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The Poolside Death Monologue

      Today my mother-in-law lost her beloved dog, Abigail. Since my husband’s father died in 2008, Abby has been her closest companion for the last seven years and I know the loss is going to be significant for her, to say the very least.

            I told the boys this evening knowing that there would be many, many questions as they have both been experiencing what I can only label as some “existential anxieties” lately. (at the ripe age of six!) Apparently through some cruel form of genetic osmosis I’ve managed to transfer my overly philosophical brain onto my children. (In other words, I was the wildly popular child sitting on the steps of the school contemplating, “who am I? who is God?” while the other kids were playing soccer and exchanging jelly bracelets. But back to this evening, the boys and I were on our way to the pool when the questions began…

Just a few of them…

“Will we see her again?

What will I be when I die?

Will I live in heaven? Where is it? Is it another planet?

I’m afraid I’ll just be gone…

Will I still have legs?

I’m not going, it seems scary…”

            They’ve been saying other slightly creepy things lately, such as, “Tell me the saddest die you ever heard”. Which I came to understand meant the saddest story of someone’s death I had ever heard. See what I mean? Creepy.

            But you’ve got to love the honesty. Kids have that special terrifying gift of bringing things to the forefront that most of us don’t really want to deal with. Sometimes they will tell you you’re fat, or that your breath stinks, or you have noticeable roots- or worse, they’ll tell your friend or even a total stranger.  The PC radar is off and it’s all fair game to them. Which is at times incredibly irritating, and also a little refreshing when you really think about it. What I’ve noticed about children is they can approach their questions surrounding death with an honesty that most of us are unwilling to open ourselves to due to our set of doctrines or dogmas of whichever faith (or lack thereof) we adhere to. A lot of times I think we as a society (I include myself here) sweep our own fears and anxieties regarding death under the rug because  A. it’s easier (temporarily) and B. the “not knowing” bit makes us vulnerable, and being vulnerable scares the crap out of us.

     But leave it to two almost-first graders to metaphorically pull out the moldy cracker from under the couch just as the guests you were hoping to impress walk into the room. We pull into the parking lot of the pool. It closes in an hour so I try to make my answer brief.

Me: “So… You know how your body is made up of stuff, like your heart and your brain, and your bones.."

Eli: “And your blood!”

Me: “Yup. well there’s something else more important than all those things that you can’t see at all. It wouldn’t even show up on an x-ray.

Eli- “Oh! like when Zi swallowed the nail!” (that’s another story)

Me: “Yes, like that…you can’t see it at all, not like you can see those other parts.  It’s called your soul. If you could see it, it would be really bright and shiny and that’s actually the REAL you. It’s more real than anything else! It’s not worried about toys in heaven or having feet. It doesn’t need any of those things, and that part of you is always safe, and that part of mommy is always safe, and that part of ALL the other people you know and love, that part of them, that most special part of them is always safe…. So does that make sense?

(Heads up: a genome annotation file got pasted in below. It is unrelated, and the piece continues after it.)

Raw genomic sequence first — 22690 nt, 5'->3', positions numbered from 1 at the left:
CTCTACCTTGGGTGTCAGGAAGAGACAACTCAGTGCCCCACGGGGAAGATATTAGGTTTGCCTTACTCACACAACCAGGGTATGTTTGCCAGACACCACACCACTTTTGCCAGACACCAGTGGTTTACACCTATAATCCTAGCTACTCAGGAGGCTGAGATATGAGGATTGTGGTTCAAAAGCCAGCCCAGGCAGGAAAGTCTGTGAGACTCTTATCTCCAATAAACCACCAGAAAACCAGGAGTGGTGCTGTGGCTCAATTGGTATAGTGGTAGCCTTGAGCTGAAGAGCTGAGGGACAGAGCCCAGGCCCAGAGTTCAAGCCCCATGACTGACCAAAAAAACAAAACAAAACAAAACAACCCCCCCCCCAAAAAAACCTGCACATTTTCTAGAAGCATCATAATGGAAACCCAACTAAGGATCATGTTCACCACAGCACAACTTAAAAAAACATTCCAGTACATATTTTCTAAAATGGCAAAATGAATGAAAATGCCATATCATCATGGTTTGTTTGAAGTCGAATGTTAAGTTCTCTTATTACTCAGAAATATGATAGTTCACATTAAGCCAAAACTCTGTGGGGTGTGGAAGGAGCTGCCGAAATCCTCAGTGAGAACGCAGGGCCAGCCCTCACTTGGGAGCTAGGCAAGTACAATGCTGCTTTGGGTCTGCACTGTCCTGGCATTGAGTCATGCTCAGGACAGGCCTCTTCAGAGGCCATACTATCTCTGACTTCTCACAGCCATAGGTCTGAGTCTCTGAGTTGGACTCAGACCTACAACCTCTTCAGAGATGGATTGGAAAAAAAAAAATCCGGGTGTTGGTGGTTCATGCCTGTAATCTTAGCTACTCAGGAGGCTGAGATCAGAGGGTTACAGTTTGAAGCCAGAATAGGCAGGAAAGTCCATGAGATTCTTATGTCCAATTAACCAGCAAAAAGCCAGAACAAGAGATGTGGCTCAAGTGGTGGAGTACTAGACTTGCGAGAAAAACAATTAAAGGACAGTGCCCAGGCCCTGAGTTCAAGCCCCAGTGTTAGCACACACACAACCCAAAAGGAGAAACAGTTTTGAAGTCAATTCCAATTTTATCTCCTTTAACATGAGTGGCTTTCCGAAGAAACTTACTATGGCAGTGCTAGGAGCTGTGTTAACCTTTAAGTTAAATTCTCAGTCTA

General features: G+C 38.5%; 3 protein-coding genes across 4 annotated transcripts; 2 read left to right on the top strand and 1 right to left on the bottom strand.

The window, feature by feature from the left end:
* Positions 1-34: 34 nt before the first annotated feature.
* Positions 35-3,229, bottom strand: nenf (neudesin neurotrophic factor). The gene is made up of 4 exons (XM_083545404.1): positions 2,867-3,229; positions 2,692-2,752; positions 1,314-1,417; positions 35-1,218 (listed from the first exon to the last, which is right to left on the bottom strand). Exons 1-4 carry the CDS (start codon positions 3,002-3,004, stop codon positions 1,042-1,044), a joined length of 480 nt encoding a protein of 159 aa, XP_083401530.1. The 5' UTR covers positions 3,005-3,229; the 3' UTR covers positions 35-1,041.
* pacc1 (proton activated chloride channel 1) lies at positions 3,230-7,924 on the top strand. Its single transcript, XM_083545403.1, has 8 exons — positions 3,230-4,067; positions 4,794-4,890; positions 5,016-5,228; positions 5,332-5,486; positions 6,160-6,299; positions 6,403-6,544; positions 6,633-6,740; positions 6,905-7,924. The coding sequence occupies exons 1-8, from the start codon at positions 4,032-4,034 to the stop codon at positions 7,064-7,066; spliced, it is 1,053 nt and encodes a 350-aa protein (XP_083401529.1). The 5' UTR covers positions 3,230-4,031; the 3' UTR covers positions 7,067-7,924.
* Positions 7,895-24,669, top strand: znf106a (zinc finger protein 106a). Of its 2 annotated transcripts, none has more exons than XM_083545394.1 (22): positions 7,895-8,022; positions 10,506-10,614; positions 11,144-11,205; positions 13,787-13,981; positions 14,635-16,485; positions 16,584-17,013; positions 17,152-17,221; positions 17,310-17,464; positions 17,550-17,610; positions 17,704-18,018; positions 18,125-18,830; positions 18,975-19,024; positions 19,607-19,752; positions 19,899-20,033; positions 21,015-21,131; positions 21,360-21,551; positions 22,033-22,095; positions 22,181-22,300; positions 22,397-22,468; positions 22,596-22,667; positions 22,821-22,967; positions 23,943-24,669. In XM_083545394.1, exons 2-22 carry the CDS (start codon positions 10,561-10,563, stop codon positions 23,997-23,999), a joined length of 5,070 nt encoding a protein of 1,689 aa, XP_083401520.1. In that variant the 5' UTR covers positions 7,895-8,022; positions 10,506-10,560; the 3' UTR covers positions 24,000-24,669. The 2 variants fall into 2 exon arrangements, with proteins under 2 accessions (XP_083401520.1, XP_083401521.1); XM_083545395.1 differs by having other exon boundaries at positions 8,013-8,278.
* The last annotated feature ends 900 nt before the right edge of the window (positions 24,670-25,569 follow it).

I turn around to face them after parking. There’s a glassy look in their eyes and I can’t tell if they’re feeling all the excitement that I’m feeling from this terrible but heartfelt monologue I’ve given or if they’re totally tuned out…

Eli smiles a little,

“No but mommy can we go just go swimming now and you can tell me that soul thing again later?”

Okay, clearly the later. Phew. At least I don’t have to explain that explanation, then things could get really fuzzy, as if they’re not already.

“Yes! Swimming, let’s go swimming!”

            For some reason I’m noticing more at the pool tonight. The water and sun, the giddiness over a backwards flip, I’m feeling it all more. The boys are here. I’m here. How lucky are we to have this time, however brief, to spend with the ones we love? That’s the one weird little gift that death always seems to hold out for us in those moments of sorrow or questioning. Somewhat ironically, allowing ourselves to ask these questions or sit with our own “not knowing”,  however uncomfortable, seems to give us a deeper gratitude for this living business.

          So what will I tell them with the next barrage of questions? I hope I can tell them that I get scared sometimes too, and that’s okay. It means we’re opening ourselves up to the unknown and in turn allowing for life’s full expression to take place, at least that’s the way I see it. I don’t have all the answers. And the more I live, I realize, I really don’t want all the answers, not like I used to. Like Rilke says in letters to a young poet,  “The point is to live everything. Live the questions now.”  And that’s what I want most for the boys. To live out the big, sometimes scary questions themselves and find the answer that lies in that shiny little bit of them, the part that won’t show up on an X-ray. And if not, at least there's the swimming;)

An incredibly honest, beautiful poem ….

Question

BY MAY SWENSON

Body my house

my horse my hound   

what will I do

when you are fallen

 

Where will I sleep   

How will I ride   

What will I hunt

 

Where can I go

without my mount   

all eager and quick   

How will I know   

in thicket ahead

is danger or treasure   

when Body my good   

bright dog is dead

 

How will it be

to lie in the sky

without roof or door   

and wind for an eye

 

With cloud for shift   

how will I hide?

 

Marie LambComment